CDW CEO: Supply Chain Issues Are An Opportunity

‘The supply chain is what it is. It’s not getting better and it’s not getting worse. Some pockets are getting better, some pockets are getting more difficult and we‘re going to be living with this through 2022 if not into 2023. It’s a matter of who manages it the best, and I think we’re doing a really good job of that,’ says Christine A. Leahy, CDW president and CEO.


CDW President and CEO Christine A. Leahy says supply chain shortages for the company remain unchanged but that the company is pivoting to assist its customers and work around the shortages.

“We‘re not seeing a lot of change in the challenges that we’re all facing,”said Leahy during the Lincolnshire, Ill.-based national IT solution provider’s first quarter earnings call on Wednesday. “When we think about the supply chain environment, it’s an opportunity but it’s also frustrating. It’s an opportunity for CDW because we know what’s happening. We have more visibility with our partners than anybody. It‘s complex because on the solution side, what happens is if you’re an integrated solution, if you’re missing one part of that, you can’t get the software out if you don‘t have the hardware, so it gets pretty complex.”

She said CDW’s competitive advantages include the ability to take on inventory to support customers, distribution and logistics capabilities, “that put us in a great position to manage the supply chain issues better than anybody in the market.”

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“It’s frustrating for customers,” she said. “And we’re helping customers get through that because we can help them choose alternatives, which they‘re a little more open-minded about now.”

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During the call, Albert J. Miralles, senior vice president and chief financial officer for CDW, reported total net sales in the Q1 2022 were $5.949 billion, compared to $4.838 billion for the first quarter of 2021. Net income was $250 million in the first quarter of 2022, up 7.6 percent from $233 million in the first quarter of 2021. Gross profit for the first quarter were $1.104 billion, compared to $795 million for 2021.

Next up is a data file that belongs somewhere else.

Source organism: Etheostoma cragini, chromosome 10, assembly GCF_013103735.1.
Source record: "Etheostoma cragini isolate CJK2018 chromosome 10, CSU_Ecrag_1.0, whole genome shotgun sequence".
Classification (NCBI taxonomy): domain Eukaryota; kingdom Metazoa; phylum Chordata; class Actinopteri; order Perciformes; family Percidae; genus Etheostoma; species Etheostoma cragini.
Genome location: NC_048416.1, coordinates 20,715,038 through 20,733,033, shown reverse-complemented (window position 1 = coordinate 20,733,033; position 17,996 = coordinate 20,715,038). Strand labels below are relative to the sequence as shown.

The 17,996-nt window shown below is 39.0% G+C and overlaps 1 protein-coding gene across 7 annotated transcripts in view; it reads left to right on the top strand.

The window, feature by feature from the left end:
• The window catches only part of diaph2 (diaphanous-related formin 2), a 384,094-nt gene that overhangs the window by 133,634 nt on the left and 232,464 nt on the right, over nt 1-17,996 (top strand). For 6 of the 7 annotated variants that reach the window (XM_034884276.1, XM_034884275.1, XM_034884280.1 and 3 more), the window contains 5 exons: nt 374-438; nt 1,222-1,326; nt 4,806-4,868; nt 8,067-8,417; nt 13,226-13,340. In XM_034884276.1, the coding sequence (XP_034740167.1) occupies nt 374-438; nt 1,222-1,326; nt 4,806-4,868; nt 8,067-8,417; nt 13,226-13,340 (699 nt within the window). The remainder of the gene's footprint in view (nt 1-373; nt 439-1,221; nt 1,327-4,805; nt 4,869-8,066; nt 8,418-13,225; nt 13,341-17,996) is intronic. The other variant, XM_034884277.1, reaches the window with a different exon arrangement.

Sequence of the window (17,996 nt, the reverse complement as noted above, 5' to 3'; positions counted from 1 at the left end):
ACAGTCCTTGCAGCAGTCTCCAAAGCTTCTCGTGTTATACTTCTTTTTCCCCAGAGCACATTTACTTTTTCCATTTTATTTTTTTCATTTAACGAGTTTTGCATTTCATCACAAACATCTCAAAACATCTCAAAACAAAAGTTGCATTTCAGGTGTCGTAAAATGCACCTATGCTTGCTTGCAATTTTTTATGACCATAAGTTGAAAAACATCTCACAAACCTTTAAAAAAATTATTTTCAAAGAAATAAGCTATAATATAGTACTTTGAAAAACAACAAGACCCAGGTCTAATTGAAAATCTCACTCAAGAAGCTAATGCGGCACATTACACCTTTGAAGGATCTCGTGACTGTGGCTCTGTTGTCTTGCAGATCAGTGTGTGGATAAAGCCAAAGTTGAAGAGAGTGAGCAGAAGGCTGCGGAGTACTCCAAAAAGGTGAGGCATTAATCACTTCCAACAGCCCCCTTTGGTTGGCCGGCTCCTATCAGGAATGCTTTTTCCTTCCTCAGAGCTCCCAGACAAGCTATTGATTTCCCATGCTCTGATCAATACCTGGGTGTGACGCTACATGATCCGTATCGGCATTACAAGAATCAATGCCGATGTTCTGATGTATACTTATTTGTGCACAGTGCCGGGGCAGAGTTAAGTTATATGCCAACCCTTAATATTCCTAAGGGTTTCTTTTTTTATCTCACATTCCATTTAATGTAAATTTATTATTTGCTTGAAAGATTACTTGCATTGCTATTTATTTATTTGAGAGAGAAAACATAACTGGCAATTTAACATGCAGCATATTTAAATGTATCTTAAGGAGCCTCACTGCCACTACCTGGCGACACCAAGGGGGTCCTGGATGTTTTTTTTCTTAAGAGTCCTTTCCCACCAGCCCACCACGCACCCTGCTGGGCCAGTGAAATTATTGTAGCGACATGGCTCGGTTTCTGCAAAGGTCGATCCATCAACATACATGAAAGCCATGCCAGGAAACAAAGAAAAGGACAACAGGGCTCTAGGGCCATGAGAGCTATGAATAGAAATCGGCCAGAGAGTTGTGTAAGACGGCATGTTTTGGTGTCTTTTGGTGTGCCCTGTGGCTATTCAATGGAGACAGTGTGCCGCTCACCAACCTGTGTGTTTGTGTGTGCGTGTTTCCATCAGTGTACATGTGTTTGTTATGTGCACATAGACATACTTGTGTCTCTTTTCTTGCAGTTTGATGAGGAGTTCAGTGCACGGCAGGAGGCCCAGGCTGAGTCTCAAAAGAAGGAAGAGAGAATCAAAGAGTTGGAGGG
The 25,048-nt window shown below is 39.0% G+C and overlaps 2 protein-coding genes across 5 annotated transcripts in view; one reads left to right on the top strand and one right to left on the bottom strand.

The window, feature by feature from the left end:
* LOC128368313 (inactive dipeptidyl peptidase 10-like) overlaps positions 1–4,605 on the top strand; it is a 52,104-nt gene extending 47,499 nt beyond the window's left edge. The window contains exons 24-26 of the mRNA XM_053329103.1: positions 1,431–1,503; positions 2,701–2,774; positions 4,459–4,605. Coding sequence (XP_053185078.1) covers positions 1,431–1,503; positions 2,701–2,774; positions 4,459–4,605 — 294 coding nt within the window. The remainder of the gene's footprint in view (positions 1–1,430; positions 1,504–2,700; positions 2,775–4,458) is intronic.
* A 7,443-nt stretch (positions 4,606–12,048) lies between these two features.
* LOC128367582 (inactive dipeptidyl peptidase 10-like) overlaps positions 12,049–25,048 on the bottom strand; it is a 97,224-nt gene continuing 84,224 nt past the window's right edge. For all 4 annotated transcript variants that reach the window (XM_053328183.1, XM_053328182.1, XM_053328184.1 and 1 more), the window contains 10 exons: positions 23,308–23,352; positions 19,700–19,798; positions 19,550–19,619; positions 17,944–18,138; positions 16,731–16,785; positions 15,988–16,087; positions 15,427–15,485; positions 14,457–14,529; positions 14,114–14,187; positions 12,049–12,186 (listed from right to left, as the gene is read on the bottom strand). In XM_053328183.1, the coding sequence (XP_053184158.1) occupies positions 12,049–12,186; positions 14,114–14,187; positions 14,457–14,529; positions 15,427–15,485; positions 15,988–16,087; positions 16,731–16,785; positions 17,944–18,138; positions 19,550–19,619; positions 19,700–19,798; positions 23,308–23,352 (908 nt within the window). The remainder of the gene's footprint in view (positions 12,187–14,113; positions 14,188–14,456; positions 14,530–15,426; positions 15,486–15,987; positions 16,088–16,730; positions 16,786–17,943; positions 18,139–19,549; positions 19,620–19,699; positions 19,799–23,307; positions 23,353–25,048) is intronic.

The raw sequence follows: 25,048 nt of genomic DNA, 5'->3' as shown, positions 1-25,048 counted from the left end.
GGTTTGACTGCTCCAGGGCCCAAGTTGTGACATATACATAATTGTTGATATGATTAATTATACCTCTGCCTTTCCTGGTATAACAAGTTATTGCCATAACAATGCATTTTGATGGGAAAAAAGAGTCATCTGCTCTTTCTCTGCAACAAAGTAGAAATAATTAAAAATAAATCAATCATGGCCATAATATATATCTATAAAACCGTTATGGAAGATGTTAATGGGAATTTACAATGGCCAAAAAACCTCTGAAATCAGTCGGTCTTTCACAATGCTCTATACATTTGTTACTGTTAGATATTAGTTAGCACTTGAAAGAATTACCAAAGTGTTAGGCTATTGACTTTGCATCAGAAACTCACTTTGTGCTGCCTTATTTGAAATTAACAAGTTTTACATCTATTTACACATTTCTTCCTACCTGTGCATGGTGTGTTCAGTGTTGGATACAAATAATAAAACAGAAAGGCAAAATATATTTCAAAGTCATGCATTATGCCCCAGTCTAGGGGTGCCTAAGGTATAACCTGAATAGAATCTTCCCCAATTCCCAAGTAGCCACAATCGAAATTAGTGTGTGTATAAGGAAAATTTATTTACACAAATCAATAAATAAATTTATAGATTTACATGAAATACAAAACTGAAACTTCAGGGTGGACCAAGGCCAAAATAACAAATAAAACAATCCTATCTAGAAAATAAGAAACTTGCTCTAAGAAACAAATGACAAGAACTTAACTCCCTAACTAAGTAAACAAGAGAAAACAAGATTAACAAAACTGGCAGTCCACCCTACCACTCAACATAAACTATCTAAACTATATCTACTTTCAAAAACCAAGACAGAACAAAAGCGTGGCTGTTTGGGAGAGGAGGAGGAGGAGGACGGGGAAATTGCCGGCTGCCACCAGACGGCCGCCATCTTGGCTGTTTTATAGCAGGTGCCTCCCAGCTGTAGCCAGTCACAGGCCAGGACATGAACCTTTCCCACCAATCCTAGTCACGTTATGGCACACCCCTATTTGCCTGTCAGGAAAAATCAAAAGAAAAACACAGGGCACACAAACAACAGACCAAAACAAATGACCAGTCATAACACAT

CDW’s stock was $169.87 per share Thursday afternoon, down about 17 percent from where it stood at the start of the year.

Leahy said CDW continues to see very strong endpoint solution performance this quarter.

“We‘re also seeing what typically follows that and what was delayed a bit over the last couple of years, which is an investment in the hybrid infrastructure to support all the needs of the co -workers and the expectations both at the workload and application level and everything required to create a stronger and more robust infrastructure for those devices,” she said. “If the past two years have shown us anything, it is that our role as a trusted strategic partner to our customers is more important now than ever.”

In the new normal, Leahy said that digital transformation, agility and security remain top concerns while return to office is driving collaboration, networking and endpoint solutions.

“What we’re seeing is customers across our commercial segments living within the current environment and making decisions about their back-to-work strategy,” she said. “They’re bolstering their capabilities in offices. They’re bolstering their capability in-home environments because they’re really focused on their co-workers ability to be productive and deliver seamlessly moving from remote to in office.

“We will continue to do what we do best, which is leverage our competitive advantages and out execute the competition,” she added. “We will also continue to invest, to ensure we remain our customers trusted partner who delivers the outcomes they need whether for innovation cost management, agility, risk, mitigate risk mitigation or user experience.”